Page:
1. Supreme Creator
2. Spirit world
2a. mythical beasts/monsters
3. Ceremonies--
3a. Life transitions (i.a) birth/naming (ii) coming of age? (iii) marriage (iv) death
3b. Public ...?blessing of projects; New Years Day; solstices/equinoxes
3c. Royal (i) installation of a king/karun (ii) death of a king/karun
3d. Private
4. Religious orders ...monastic/cousins/teaching, law, therapists...

6.1. The Kash acknowledge a Supreme Creator, called e parahambesa, (lit., approximately 'honorable first creation') a Great Mind, a sort of Primum Mobile, who created the universe and all things in it. It is an abstraction and impersonal (although by default, masculine forms are used when necessary in discussing it); it is held to take no interest in its creations, and definitely does not guide or interfere in human affairs. It is held in awe, of course, and honored, but prayers are not ordinarily addressed to it. The Kash do not use the word "parahambesa" to refer to the gods worshipped by others, e.g. the Gwr or us Terrans; they would adapt some native term (for instance for Terran religions perhaps Teyus, Yehova or Yave, Ala; andeva for Hindu gods).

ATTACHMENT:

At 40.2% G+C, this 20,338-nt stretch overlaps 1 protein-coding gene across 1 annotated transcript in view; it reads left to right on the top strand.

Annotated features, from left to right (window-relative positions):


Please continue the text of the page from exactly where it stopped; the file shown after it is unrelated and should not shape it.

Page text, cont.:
All things in the natural world, animate and inanimate, are believed to contain some part, some essence, of the Creator; this is termed prahaniyu 'honorable mind/soul/consciousness' and might be paraphrased as "divinity". It is this which pervades and animates the Spirit World.

6.2. The Spirit World. The spirits of the natural world are divided into two classes: the Greater Spirits, çehamala prahañurak, and the Lesser Spirits, çehamala prahañumik.

Among the Greater Spirits are:

--The Sun, amalero ('father sun')- benign
--The Earth, kinda (older ikinda < inde hinda 'mother earth')-- benign
--The Sky, enende but more commonly parenende (ult. < nele 'sky')-- generally benign but capricious
--The Sea, tendruçek (< te inde roçe 'respected mother sea')-- capricious
--Fire, teyomarak (te o marak 'respected PERS. angry)-- capricious
--The Wind/Storms-- malevolent
--Forests/Jungles (ama) krahake (often followed by the name of the specific forest)-- malevolent
--The moon Vuruna, supruna (< susa vuruna 'sister V.')-- benign
--The Cousins, usu. the species name with hañ- 'soul' prefix, e.g. hakaprali, hangusimi-- benign
--Snow/Ice-- çemanifa, çeñamir, important only in areas where these occur.--capricious
--Lightning/Electricity-- dangerous

Some of these Spirits are considered benign and helpful-- Sun, Earth, Sky, Vuruna, Cousins; some are capricious-- Sea, Fire, Ice; a few are felt to be malign and dangerous-- Wind, Forest, Lightning